So what is toxic shock syndrome and like many infections, the name “doesn’t sound good already.” TSS is potentially fatal and caused by a bacterial infection which is usually associated with tampon use. There are multiple viruses which may trigger TSS, however, the most common one for tampon-related TSS infections is called Staphylococcus aureus. Despite what has been said and the belief that TSS only occurs in women who use tampons, this is not true. In fact, men and women are both capable of being infected with this bacterium and tampons are not the only cause of TSS. TSS has surfaced since 1980 and even after 31 years, women are still dying from tampon-related TSS. We may not think much of TSS, because there is very little publicity on it and with enough taboo around menstruation, people are not open to aptly speak about menstrual/feminine hygiene related deaths. It takes a very brave woman (Lisa Elifritz), the owner of You ARE Loved to raise public awareness about TSS and tell a very personal story about the challenges she faced with TSS in the death of her daughter, Amy Rae Elifritz.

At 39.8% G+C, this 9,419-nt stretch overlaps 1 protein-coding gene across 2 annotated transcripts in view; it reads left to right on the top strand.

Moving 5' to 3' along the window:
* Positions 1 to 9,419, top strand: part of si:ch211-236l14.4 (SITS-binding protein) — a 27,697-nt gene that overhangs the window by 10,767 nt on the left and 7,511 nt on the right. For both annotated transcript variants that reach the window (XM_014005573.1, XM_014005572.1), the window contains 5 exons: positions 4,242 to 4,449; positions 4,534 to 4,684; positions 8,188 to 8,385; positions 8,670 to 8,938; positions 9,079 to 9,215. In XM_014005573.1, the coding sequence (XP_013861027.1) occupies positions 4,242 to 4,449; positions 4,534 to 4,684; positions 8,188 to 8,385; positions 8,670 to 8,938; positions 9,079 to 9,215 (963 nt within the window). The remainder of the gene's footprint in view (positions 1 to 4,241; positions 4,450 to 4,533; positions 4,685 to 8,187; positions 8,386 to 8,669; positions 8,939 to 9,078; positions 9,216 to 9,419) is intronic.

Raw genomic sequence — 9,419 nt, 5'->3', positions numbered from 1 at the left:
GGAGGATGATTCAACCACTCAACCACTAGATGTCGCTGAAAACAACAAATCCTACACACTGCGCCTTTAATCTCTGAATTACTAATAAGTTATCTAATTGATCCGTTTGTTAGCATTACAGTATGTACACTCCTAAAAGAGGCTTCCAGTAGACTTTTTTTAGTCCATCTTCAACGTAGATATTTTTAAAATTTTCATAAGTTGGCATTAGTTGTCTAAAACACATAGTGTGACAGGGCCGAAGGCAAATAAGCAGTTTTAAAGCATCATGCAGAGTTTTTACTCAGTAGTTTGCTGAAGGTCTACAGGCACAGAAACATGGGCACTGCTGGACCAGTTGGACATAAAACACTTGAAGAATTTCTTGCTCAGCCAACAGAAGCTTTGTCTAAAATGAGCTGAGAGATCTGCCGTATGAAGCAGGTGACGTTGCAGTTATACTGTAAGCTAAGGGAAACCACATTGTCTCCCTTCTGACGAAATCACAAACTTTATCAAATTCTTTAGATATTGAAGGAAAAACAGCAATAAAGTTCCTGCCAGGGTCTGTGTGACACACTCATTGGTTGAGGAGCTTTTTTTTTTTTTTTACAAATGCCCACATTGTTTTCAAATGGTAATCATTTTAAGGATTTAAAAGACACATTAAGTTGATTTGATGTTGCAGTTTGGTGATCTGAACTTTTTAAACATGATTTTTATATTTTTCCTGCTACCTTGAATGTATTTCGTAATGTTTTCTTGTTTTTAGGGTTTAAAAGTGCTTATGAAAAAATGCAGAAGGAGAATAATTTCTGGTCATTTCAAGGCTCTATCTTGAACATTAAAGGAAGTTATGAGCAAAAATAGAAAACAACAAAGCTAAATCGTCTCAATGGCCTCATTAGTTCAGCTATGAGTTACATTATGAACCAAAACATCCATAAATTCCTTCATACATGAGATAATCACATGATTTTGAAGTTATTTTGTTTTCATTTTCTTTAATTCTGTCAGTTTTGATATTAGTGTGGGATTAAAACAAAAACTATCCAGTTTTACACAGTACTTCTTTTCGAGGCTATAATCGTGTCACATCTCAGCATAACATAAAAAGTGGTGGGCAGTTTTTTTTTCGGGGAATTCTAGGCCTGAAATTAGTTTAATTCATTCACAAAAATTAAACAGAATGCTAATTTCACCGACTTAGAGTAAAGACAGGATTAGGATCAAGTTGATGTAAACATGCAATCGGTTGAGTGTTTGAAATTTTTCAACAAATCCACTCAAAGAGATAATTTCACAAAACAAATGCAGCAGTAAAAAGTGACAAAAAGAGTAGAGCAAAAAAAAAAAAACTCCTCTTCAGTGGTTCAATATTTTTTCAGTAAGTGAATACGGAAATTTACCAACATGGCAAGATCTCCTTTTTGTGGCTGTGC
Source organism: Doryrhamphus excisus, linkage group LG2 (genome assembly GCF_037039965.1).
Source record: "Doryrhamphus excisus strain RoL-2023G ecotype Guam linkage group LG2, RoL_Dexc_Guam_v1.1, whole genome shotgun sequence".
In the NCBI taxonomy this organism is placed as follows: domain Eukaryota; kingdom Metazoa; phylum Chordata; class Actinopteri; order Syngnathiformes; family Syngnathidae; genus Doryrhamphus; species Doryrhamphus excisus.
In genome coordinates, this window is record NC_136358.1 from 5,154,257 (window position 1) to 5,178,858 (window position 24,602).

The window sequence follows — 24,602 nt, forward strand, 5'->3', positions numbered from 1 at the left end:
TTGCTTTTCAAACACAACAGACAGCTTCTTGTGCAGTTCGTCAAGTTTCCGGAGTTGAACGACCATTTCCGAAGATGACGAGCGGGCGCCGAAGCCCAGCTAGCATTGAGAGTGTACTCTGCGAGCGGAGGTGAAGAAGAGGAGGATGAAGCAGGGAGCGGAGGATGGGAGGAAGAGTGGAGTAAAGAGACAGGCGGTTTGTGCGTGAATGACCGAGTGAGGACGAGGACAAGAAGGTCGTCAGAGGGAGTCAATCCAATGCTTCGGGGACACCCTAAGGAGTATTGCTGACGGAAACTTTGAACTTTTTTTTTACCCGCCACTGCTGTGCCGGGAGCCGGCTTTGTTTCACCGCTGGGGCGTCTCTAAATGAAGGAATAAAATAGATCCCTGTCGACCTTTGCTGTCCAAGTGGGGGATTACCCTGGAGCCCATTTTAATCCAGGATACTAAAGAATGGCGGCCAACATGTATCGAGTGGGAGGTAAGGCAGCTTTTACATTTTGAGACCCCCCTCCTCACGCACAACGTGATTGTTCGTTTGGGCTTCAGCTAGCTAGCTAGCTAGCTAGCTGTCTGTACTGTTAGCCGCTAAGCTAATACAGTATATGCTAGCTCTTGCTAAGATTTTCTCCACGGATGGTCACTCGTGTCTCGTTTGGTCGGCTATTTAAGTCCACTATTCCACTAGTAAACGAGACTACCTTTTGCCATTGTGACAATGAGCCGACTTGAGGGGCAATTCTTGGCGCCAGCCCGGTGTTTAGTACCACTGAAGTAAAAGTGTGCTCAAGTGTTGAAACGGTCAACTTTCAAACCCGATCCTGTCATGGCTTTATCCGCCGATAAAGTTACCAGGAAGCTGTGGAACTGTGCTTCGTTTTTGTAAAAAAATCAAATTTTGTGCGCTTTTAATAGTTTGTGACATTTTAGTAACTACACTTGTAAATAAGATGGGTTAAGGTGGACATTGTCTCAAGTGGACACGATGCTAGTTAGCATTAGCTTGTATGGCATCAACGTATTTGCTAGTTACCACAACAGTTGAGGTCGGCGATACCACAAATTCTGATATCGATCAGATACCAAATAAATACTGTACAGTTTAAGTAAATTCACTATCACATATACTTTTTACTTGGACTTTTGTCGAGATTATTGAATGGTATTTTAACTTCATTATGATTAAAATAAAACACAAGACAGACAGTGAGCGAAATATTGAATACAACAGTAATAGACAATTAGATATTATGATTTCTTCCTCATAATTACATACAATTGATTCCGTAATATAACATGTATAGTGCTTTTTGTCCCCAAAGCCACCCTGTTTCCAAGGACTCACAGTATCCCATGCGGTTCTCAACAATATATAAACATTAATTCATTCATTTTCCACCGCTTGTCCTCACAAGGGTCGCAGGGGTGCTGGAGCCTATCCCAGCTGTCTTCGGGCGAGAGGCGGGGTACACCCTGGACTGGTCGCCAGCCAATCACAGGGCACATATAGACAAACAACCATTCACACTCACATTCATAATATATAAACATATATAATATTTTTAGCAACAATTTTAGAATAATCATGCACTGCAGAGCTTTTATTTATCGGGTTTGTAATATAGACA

TSS infections caused by Staphylococcus aureus can occur in a healthy individual and usually show through flu-like symptoms, particularly with high-fever exceeding 38.9 °C (102.02 °F), along with low blood-pressure, confusion, vomitting, diarrhea, weakness, coma and in more severe/terminal stages, multiple organ failure. Tampon related TSS symptoms also include a typical skin rash which is characterized as being severely painful at the site of the infection. TSS can be managed if discovered soon and with proper treatment, recovery occurs usually in 2 to 3 weeks. However, because of the destructive nature of the bacteria and TSS, death can occur within hours of the onset of the symptoms. Treatment within the ICU (Intensive Care Unit) is necessary for full supportive care, along with antibiotic treatment and toxin-reduction drugs.